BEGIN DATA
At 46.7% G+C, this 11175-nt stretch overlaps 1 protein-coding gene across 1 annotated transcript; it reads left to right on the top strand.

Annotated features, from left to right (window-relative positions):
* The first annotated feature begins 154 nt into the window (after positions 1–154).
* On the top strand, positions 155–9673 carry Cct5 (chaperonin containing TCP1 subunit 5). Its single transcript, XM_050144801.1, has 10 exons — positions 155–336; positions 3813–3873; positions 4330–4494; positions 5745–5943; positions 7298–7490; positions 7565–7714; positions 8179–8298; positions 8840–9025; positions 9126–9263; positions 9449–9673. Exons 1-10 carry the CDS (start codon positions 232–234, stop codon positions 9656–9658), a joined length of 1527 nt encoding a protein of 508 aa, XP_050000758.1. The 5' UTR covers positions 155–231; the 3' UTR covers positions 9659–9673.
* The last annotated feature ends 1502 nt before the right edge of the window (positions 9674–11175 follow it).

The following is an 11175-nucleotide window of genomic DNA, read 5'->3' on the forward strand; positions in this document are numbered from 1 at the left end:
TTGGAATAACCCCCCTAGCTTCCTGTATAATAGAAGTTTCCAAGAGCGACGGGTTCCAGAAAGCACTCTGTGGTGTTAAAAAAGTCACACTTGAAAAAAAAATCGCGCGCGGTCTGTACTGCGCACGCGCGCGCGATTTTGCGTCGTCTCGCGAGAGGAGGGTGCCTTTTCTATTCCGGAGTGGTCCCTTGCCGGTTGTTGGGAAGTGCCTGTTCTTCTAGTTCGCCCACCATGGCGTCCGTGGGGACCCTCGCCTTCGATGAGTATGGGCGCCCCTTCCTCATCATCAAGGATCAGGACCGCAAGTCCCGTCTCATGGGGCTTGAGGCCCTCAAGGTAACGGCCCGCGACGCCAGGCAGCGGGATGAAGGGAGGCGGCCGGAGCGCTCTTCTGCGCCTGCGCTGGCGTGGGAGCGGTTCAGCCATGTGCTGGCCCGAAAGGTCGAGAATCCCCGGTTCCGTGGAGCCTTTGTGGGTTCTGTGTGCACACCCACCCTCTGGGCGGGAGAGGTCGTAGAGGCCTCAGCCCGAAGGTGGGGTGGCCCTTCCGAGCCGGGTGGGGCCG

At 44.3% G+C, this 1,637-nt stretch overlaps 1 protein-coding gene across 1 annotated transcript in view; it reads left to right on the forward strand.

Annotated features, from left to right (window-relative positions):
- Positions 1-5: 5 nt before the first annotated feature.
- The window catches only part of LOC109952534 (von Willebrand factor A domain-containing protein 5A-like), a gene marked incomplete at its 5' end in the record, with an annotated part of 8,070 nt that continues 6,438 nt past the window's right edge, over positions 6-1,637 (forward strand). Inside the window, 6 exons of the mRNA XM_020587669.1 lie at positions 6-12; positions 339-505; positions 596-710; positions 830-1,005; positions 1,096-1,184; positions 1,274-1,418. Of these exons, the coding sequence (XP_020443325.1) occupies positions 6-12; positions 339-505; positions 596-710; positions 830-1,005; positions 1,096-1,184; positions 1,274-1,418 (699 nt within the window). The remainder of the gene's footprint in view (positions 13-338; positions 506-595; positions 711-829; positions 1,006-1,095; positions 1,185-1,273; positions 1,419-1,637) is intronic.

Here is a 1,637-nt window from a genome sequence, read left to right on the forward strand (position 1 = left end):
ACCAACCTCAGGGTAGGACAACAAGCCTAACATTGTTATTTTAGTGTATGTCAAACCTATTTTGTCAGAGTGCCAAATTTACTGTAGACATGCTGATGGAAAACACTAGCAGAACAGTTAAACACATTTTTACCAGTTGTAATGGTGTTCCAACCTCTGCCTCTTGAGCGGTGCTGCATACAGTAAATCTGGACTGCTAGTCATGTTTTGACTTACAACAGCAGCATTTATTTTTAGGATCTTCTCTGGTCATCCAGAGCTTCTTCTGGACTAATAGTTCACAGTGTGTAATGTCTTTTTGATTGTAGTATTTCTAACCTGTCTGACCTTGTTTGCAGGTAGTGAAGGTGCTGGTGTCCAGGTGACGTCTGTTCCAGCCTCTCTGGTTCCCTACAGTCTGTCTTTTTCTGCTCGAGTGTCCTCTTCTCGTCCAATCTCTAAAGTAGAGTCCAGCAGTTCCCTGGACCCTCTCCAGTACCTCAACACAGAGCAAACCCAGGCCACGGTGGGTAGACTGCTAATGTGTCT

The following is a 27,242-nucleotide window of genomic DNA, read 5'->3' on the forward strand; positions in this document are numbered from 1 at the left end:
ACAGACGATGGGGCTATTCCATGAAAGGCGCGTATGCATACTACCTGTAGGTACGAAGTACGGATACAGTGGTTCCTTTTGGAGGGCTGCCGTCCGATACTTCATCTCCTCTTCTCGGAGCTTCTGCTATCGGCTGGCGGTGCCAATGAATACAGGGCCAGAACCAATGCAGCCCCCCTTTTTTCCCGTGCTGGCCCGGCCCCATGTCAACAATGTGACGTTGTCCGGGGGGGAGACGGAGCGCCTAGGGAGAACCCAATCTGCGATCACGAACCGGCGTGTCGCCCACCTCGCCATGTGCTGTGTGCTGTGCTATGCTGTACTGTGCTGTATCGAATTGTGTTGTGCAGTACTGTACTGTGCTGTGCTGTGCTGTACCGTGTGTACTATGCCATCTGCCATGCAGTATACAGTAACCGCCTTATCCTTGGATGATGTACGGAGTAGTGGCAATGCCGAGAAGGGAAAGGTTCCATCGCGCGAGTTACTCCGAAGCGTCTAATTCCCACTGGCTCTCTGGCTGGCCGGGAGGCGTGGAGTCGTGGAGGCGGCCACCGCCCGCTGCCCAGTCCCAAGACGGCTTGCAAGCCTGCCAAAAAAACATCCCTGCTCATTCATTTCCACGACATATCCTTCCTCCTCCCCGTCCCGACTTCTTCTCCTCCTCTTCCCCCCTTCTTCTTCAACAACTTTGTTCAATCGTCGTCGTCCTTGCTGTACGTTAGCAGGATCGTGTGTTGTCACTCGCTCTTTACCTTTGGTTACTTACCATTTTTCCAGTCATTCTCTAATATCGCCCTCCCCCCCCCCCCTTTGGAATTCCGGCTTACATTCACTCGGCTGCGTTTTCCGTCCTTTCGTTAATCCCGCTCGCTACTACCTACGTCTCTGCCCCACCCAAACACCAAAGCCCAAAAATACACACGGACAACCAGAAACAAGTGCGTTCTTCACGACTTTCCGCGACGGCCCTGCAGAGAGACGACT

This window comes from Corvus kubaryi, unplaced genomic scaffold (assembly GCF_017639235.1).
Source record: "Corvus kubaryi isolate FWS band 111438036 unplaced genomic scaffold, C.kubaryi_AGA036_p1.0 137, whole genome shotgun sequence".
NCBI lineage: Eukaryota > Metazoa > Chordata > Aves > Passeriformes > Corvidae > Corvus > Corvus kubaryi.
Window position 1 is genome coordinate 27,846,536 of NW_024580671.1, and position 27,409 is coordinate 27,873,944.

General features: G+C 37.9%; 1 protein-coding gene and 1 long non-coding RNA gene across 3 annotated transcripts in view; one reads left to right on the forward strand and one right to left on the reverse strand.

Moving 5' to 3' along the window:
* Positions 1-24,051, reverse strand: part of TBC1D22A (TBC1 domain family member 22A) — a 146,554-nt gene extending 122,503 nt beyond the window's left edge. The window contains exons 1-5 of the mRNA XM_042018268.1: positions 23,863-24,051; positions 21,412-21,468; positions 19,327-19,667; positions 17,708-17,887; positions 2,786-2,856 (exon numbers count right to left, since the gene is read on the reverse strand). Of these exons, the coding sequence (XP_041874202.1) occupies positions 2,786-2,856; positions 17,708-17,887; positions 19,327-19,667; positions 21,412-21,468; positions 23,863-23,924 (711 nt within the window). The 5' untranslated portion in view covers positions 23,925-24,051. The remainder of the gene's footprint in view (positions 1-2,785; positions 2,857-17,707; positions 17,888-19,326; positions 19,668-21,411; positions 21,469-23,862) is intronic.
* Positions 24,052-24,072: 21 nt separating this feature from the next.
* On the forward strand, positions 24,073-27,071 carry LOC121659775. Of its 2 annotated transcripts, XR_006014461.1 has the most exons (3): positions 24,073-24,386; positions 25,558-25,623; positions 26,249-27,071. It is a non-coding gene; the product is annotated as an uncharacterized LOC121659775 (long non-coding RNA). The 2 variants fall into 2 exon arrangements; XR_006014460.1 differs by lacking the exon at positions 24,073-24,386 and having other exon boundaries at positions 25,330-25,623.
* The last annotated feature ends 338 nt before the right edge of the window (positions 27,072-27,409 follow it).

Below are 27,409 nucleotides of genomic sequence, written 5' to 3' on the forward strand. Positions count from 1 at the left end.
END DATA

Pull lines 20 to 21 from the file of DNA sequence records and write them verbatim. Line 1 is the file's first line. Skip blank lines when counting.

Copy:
General features: G+C 37.9%; 1 protein-coding gene and 1 long non-coding RNA gene across 3 annotated transcripts in view; one reads left to right on the forward strand and one right to left on the reverse strand.

Moving 5' to 3' along the window: